Changes to Right to Work Checks from 6 April 2022
The Home Office has announced that as of 06 April 2022, the only way that employers will be permitted to carry out Right to Work checks for certain employees, will be electronically.
How Can Employers Carry Out Right to Work Checks Currently?
As it stands, there are currently three ways in which a Right to Work check can be carried out:
- Manual Right to Work checks:
- This requires employers to obtain original documents from the employee, make the checks in front of the employee, and take a copy.
- Online Right to Work checks:
- Employees who’s immigration status can be checked online, such as those who hold a BRC, BRP, pre-settled or settled status under the EU Settlement Scheme, a British National Overseas passport, or a Frontier Worker Permit, can log on to the Home Office online system to generate a share code. The employer can then use the share code to log onto the Home Office system for employers, and view the employee’s verified immigration status.
- Virtual Right to Work checks:
- This is a temporary method introduced by the Home Office in light of the recent difficulties faced by employers as a result of Covid-19. This method permits employers to conduct Right to Work checks using scanned copies, or a form of video call.
How Are Right to Work Checks Changing on 6 April 2022?
At present, employers are able to choose how they wish to carry out their Right to Work checks. This will change on 06 April 2022, when the Home Office imposes a rule that employers must carry out Right to Work checks online, if the employee is a holder of a BRP or BRC, a Frontier Worker Permit, or holds pre-settled or settled status under the EU Settlement Scheme. In addition to this, virtual RTW checks will no longer be satisfactory. The virtual RTW checks were introduced as a temporary measure, and will come to an end on 05 April 2022.
To bridge the gap, a new system of digital checks will be introduced as an alternative to the manual checks. Employees will still be required to submit images of their personal documents, but they will not be required to produce originals. These digital checks will be aimed at British and Irish nationals, as the online checks would not work for them, given the Home Office will not hold any immigration records for them.
Who Do Employers Need to Carry Out Right to Work Checks On?
All prospective employees including British and Irish nationals, as well as settled migrants, must have Right to Work checks carried out. Employers are required to provide every opportunity for an individual to prove their right to work.
If an employer fails to carry out a Right to Work check, they may face a civil penalty, even if they assumed the employee had the right to work.
Will There Be a Charge for the New Right to Work Checks?
Depending on the way in which the Right to Work check is carried out, yes, there will be. The precise amount is not yet known, but the Recruitment and Employment Confederation believes that the cost could vary from £1.45 to £70 per digital check. If the employee is British or Irish, it does not appear that the digital checks will be compulsory. As such, employers may still opt for a manual check, which will be free of charge.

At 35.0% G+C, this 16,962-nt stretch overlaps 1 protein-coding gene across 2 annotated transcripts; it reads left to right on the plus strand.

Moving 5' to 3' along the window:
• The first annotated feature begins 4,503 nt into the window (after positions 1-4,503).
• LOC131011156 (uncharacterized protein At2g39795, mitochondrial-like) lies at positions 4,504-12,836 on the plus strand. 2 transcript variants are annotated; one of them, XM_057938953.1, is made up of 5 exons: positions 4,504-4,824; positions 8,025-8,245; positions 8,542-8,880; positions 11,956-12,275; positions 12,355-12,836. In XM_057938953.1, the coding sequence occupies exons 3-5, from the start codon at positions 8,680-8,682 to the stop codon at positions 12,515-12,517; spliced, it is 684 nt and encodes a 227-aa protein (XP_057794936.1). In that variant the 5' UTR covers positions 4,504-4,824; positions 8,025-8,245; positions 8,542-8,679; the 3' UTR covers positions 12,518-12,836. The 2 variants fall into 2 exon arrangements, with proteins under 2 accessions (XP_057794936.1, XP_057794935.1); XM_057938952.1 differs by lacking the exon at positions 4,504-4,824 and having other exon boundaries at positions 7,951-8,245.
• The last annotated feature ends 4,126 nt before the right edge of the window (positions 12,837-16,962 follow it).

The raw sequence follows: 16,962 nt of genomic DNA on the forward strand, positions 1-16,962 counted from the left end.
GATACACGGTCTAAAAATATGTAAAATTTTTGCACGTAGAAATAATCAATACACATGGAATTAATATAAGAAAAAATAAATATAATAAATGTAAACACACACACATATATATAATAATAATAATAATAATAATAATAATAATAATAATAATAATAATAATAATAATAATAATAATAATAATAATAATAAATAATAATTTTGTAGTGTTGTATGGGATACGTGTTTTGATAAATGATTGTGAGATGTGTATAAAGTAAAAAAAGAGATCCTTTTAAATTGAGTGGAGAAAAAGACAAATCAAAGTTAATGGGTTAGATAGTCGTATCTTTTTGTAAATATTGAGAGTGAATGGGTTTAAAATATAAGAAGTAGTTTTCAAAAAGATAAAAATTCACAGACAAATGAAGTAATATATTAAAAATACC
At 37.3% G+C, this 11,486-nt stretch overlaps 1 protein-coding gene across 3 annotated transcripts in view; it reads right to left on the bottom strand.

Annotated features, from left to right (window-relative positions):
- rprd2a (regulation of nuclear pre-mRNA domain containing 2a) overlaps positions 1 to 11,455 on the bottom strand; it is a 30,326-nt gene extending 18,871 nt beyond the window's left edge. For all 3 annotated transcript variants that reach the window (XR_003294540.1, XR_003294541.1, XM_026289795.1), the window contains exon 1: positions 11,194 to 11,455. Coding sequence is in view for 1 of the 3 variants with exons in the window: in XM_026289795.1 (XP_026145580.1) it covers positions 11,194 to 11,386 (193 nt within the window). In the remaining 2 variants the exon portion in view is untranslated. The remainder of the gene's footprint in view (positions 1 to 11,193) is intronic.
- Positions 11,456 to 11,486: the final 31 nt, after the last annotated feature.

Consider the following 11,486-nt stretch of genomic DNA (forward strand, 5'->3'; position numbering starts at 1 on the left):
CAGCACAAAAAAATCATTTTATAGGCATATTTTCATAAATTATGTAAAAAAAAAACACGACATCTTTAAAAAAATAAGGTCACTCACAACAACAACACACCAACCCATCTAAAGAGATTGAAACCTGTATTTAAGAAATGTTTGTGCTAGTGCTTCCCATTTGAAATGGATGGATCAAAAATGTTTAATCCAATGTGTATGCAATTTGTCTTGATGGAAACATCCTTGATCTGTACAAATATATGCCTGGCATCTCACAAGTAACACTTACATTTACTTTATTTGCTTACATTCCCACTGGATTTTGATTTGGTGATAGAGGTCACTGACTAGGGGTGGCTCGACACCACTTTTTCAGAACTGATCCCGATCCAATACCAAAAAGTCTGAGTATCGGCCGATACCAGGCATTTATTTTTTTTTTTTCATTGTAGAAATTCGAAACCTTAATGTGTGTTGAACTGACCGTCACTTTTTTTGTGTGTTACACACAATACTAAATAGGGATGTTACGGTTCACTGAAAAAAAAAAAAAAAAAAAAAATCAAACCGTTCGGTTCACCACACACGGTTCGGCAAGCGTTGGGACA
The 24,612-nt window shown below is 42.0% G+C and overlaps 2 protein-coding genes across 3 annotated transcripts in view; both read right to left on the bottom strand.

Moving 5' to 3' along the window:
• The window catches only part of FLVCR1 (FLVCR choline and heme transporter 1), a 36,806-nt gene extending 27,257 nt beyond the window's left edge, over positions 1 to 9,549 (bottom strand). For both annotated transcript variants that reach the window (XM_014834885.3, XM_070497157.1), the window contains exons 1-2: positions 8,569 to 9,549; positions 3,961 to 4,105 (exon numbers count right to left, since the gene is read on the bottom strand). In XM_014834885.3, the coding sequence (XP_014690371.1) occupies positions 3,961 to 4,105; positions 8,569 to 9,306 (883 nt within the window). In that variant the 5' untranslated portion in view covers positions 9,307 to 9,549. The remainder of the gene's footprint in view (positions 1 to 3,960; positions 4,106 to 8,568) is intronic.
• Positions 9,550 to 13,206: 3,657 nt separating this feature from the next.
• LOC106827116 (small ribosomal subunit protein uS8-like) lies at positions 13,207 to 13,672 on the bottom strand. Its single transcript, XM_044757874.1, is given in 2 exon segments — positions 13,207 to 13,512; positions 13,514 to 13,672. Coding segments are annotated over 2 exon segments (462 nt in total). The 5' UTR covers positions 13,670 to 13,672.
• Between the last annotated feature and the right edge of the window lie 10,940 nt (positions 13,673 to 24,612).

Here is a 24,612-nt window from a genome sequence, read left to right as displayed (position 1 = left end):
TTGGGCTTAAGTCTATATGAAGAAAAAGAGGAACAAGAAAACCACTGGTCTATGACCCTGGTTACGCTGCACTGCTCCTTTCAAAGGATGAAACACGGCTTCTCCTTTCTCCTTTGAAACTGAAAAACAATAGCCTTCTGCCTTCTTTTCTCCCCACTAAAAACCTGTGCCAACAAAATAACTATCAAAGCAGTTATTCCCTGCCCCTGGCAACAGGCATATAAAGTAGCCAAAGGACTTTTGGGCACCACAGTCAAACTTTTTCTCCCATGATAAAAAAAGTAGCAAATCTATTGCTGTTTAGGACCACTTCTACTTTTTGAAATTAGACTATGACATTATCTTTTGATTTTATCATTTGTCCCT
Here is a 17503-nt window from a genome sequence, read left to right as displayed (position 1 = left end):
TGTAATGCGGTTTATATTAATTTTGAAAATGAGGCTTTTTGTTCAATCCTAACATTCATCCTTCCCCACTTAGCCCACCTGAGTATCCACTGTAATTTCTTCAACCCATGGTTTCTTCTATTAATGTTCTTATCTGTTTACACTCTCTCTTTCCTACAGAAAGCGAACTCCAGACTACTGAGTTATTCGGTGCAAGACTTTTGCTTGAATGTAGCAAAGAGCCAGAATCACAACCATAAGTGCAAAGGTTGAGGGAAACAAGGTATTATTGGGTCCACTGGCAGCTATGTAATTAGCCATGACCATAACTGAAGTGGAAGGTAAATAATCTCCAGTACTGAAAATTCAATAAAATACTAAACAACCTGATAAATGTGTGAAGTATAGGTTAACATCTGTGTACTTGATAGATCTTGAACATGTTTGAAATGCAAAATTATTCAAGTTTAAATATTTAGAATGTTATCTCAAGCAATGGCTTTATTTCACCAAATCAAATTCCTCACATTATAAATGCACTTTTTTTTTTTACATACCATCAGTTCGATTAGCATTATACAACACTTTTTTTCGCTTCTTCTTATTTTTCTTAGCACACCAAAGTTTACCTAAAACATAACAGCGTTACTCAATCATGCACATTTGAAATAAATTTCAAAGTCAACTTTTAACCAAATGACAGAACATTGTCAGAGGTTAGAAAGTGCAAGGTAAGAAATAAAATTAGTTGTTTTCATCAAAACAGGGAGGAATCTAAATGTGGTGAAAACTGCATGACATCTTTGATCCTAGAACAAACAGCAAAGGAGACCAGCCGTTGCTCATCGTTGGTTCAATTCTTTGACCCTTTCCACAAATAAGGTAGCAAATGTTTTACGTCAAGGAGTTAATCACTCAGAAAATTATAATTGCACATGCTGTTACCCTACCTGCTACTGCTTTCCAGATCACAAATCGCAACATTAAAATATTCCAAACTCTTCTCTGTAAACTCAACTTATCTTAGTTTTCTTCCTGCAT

The online Right to Work checks for migrants will be free of charge.
Do I Need to Conduct Follow Up Right to Work Checks?
If the employee has permission to work in the UK for a limited period of time, you will need to recheck their right to work, when their permission expires. If you are employing a migrant whom you know has permission to work in the UK for a limited period of time, you will be required to conduct follow up checks. In doing so, the employer is entitled to conduct these checks either manually or using the online system, irrespective of the type of check the employer conducted originally, before employment commenced.
What Is the Difference Between a Right to Work Check and the Employers Checking Service?
As demonstrated above, not all individuals will qualify for an online Right to Work check. The Home Office’s Employer Checking Service (“ECS”) can be used to request confirmation that an individual has the right to work in the UK. The ECS can be used if any of the following applies:
- The individual has submitted an application for permission to stay in the UK under the EU Settlement Scheme (EUSS) by 30 June 2021, but is yet to receive a decision, and has a non-digital Certificate of Application or acknowledgement document from the Home Office confirming the same;
- The Individual has submitted an application for permission to stay in the UK under the EUSS after 30 June 2021, but is yet to receive a decision and they have a non-digital Certificate of Application confirming the same;
- The individual has submitted an application for permission to remain in the UK before the expiry of their previous visa, and this application remains outstanding;
- The individual has a pending appeal or administrative review;
- The individual has has an Application Registration Card (ARC); or
- The individual is a long-term resident in the UK and arrived before 1988.
To use the ECS you can use the government website and enter the individuals details (name, date of birth, Home Office reference number(s) etc.). Upon submitting the request, the Home Office aim to respond within 5 working days, though this can be subject to delays.
If the Home Office are able to confirm that the individual has the Right to Work in the UK, you should receive a Positive Verification Notice (“PVN”), which will be valid for 6 months.
Contact our Business Immigration Barristers
For expert advice and assistance with Right to Work checks or any related work visa or immigration application, contact our immigration barristers on 0203 617 9173 or complete our enquiry form below.